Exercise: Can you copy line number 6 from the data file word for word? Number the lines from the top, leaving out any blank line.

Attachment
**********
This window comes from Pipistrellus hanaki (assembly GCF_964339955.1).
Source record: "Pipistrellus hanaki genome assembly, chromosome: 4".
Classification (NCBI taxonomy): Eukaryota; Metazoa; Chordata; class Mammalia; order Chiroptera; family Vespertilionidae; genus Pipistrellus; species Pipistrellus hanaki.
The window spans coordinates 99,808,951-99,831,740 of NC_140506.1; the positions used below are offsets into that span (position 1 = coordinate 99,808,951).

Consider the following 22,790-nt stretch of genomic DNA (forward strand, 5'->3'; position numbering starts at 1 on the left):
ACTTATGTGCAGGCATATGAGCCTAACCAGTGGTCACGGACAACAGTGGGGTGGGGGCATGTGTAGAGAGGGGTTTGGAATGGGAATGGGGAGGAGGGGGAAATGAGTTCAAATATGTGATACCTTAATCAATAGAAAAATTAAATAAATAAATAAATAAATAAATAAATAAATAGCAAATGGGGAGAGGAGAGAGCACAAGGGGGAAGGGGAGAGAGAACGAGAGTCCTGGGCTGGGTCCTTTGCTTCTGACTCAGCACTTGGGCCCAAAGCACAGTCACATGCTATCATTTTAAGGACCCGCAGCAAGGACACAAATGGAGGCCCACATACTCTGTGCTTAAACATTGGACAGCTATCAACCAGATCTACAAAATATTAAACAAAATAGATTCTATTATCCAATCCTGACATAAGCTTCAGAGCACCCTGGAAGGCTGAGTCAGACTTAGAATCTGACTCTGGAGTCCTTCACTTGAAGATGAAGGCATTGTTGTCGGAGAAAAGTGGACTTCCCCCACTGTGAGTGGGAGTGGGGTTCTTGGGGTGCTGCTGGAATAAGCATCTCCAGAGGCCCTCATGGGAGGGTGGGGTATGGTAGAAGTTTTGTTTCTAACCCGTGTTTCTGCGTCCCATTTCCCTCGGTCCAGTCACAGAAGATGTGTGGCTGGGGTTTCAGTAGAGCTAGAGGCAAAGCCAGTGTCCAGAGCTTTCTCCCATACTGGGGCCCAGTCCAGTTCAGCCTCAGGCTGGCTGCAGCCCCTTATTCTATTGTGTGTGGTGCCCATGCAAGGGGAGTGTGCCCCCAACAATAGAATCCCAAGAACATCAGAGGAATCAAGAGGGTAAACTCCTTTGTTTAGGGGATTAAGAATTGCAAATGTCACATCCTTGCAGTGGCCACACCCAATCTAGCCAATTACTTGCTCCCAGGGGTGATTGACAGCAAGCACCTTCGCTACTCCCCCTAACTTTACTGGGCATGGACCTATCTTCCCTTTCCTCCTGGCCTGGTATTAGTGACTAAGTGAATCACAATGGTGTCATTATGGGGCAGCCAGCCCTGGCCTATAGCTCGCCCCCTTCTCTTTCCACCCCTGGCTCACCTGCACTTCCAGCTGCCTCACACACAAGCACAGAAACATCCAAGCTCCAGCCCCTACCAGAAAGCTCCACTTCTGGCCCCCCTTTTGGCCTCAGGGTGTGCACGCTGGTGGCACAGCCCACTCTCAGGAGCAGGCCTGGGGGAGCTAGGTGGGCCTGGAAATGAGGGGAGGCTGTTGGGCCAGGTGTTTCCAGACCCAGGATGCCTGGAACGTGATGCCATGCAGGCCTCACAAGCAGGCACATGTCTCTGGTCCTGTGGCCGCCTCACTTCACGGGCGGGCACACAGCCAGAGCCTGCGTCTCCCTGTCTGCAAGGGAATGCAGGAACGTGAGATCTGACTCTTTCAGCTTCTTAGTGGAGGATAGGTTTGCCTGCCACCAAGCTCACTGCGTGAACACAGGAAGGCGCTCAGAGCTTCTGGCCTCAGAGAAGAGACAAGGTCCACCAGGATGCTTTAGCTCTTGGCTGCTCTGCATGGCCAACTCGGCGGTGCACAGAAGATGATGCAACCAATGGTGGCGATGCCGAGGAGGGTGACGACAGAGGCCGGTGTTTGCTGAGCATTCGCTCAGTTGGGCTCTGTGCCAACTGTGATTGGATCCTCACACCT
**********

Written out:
ACTTATGTGCAGGCATATGAGCCTAACCAGTGGTCACGGACAACAGTGGGGTGGGGGCATGTGTAGAGAGGGGTTTGGAATGGGAATGGGGAGGAGGGGGAAATGAGTTCAAATATGTGATACCTTAATCAATAGAAAAATTAAATAAATAAATAAATAAATAAATAAATAAATAGCAAATGGGGAGAGGAGAGAGCACAAGGGGGAAGGGGAGAGAGAACGAGAGTCCTGGGCTGGGTCCTTTGCTTCTGACTCAGCACTTGGGCCCAAAGCACAGTCACATGCTATCATTTTAAGGACCCGCAGCAAGGACACAAATGGAGGCCCACATACTCTGTGCTTAAACATTGGACAGCTATCAACCAGATCTACAAAATATTAAACAAAATAGATTCTATTATCCAATCCTGACATAAGCTTCAGAGCACCCTGGAAGGCTGAGTCAGACTTAGAATCTGACTCTGGAGTCCTTCACTTGAAGATGAAGGCATTGTTGTCGGAGAAAAGTGGACTTCCCCCACTGTGAGTGGGAGTGGGGTTCTTGGGGTGCTGCTGGAATAAGCATCTCCAGAGGCCCTCATGGGAGGGTGGGGTATGGTAGAAGTTTTGTTTCTAACCCGTGTTTCTGCGTCCCATTTCCCTCGGTCCAGTCACAGAAGATGTGTGGCTGGGGTTTCAGTAGAGCTAGAGGCAAAGCCAGTGTCCAGAGCTTTCTCCCATACTGGGGCCCAGTCCAGTTCAGCCTCAGGCTGGCTGCAGCCCCTTATTCTATTGTGTGTGGTGCCCATGCAAGGGGAGTGTGCCCCCAACAATAGAATCCCAAGAACATCAGAGGAATCAAGAGGGTAAACTCCTTTGTTTAGGGGATTAAGAATTGCAAATGTCACATCCTTGCAGTGGCCACACCCAATCTAGCCAATTACTTGCTCCCAGGGGTGATTGACAGCAAGCACCTTCGCTACTCCCCCTAACTTTACTGGGCATGGACCTATCTTCCCTTTCCTCCTGGCCTGGTATTAGTGACTAAGTGAATCACAATGGTGTCATTATGGGGCAGCCAGCCCTGGCCTATAGCTCGCCCCCTTCTCTTTCCACCCCTGGCTCACCTGCACTTCCAGCTGCCTCACACACAAGCACAGAAACATCCAAGCTCCAGCCCCTACCAGAAAGCTCCACTTCTGGCCCCCCTTTTGGCCTCAGGGTGTGCACGCTGGTGGCACAGCCCACTCTCAGGAGCAGGCCTGGGGGAGCTAGGTGGGCCTGGAAATGAGGGGAGGCTGTTGGGCCAGGTGTTTCCAGACCCAGGATGCCTGGAACGTGATGCCATGCAGGCCTCACAAGCAGGCACATGTCTCTGGTCCTGTGGCCGCCTCACTTCACGGGCGGGCACACAGCCAGAGCCTGCGTCTCCCTGTCTGCAAGGGAATGCAGGAACGTGAGATCTGACTCTTTCAGCTTCTTAGTGGAGGATAGGTTTGCCTGCCACCAAGCTCACTGCGTGAACACAGGAAGGCGCTCAGAGCTTCTGGCCTCAGAGAAGAGACAAGGTCCACCAGGATGCTTTAGCTCTTGGCTGCTCTGCATGGCCAACTCGGCGGTGCACAGAAGATGATGCAACCAATGGTGGCGATGCCGAGGAGGGTGACGACAGAGGCCGGTGTTTGCTGAGCATTCGCTCAGTTGGGCTCTGTGCCAACTGTGATTGGATCCTCACACCT